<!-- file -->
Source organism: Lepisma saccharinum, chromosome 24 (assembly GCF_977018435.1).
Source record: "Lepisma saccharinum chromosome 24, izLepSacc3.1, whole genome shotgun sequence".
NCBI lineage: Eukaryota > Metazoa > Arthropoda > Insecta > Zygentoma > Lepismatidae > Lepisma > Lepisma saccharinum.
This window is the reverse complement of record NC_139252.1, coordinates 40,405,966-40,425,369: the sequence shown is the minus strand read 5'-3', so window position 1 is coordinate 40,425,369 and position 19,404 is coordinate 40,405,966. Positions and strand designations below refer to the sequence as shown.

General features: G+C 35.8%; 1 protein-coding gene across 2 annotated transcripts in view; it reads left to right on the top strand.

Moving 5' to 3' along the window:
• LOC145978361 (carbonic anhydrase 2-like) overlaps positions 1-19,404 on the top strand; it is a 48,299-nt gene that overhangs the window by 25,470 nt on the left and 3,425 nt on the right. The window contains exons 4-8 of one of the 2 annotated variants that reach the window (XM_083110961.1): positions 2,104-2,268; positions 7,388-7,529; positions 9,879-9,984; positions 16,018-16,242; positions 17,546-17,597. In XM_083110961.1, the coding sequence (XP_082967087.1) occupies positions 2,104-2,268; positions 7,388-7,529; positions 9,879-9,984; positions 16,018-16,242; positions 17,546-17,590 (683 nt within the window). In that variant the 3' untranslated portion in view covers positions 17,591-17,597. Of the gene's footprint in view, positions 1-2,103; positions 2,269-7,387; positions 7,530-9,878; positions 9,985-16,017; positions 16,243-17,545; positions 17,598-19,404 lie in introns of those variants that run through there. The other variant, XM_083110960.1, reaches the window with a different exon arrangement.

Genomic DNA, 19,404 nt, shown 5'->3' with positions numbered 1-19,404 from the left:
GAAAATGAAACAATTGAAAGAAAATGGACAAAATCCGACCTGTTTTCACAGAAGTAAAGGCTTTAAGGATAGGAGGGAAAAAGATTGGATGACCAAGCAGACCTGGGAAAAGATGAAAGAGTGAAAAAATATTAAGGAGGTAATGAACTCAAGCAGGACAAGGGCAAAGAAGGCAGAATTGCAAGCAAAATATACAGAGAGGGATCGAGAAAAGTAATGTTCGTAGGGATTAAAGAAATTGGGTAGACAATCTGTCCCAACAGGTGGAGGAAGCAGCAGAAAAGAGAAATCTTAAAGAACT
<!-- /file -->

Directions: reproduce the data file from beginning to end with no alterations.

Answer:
Source organism: Lepisma saccharinum, chromosome 24 (assembly GCF_977018435.1).
Source record: "Lepisma saccharinum chromosome 24, izLepSacc3.1, whole genome shotgun sequence".
NCBI lineage: Eukaryota > Metazoa > Arthropoda > Insecta > Zygentoma > Lepismatidae > Lepisma > Lepisma saccharinum.
This window is the reverse complement of record NC_139252.1, coordinates 40,405,966-40,425,369: the sequence shown is the minus strand read 5'-3', so window position 1 is coordinate 40,425,369 and position 19,404 is coordinate 40,405,966. Positions and strand designations below refer to the sequence as shown.

General features: G+C 35.8%; 1 protein-coding gene across 2 annotated transcripts in view; it reads left to right on the top strand.

Moving 5' to 3' along the window:
• LOC145978361 (carbonic anhydrase 2-like) overlaps positions 1-19,404 on the top strand; it is a 48,299-nt gene that overhangs the window by 25,470 nt on the left and 3,425 nt on the right. The window contains exons 4-8 of one of the 2 annotated variants that reach the window (XM_083110961.1): positions 2,104-2,268; positions 7,388-7,529; positions 9,879-9,984; positions 16,018-16,242; positions 17,546-17,597. In XM_083110961.1, the coding sequence (XP_082967087.1) occupies positions 2,104-2,268; positions 7,388-7,529; positions 9,879-9,984; positions 16,018-16,242; positions 17,546-17,590 (683 nt within the window). In that variant the 3' untranslated portion in view covers positions 17,591-17,597. Of the gene's footprint in view, positions 1-2,103; positions 2,269-7,387; positions 7,530-9,878; positions 9,985-16,017; positions 16,243-17,545; positions 17,598-19,404 lie in introns of those variants that run through there. The other variant, XM_083110960.1, reaches the window with a different exon arrangement.

Genomic DNA, 19,404 nt, shown 5'->3' with positions numbered 1-19,404 from the left:
GAAAATGAAACAATTGAAAGAAAATGGACAAAATCCGACCTGTTTTCACAGAAGTAAAGGCTTTAAGGATAGGAGGGAAAAAGATTGGATGACCAAGCAGACCTGGGAAAAGATGAAAGAGTGAAAAAATATTAAGGAGGTAATGAACTCAAGCAGGACAAGGGCAAAGAAGGCAGAATTGCAAGCAAAATATACAGAGAGGGATCGAGAAAAGTAATGTTCGTAGGGATTAAAGAAATTGGGTAGACAATCTGTCCCAACAGGTGGAGGAAGCAGCAGAAAAGAGAAATCTTAAAGAACT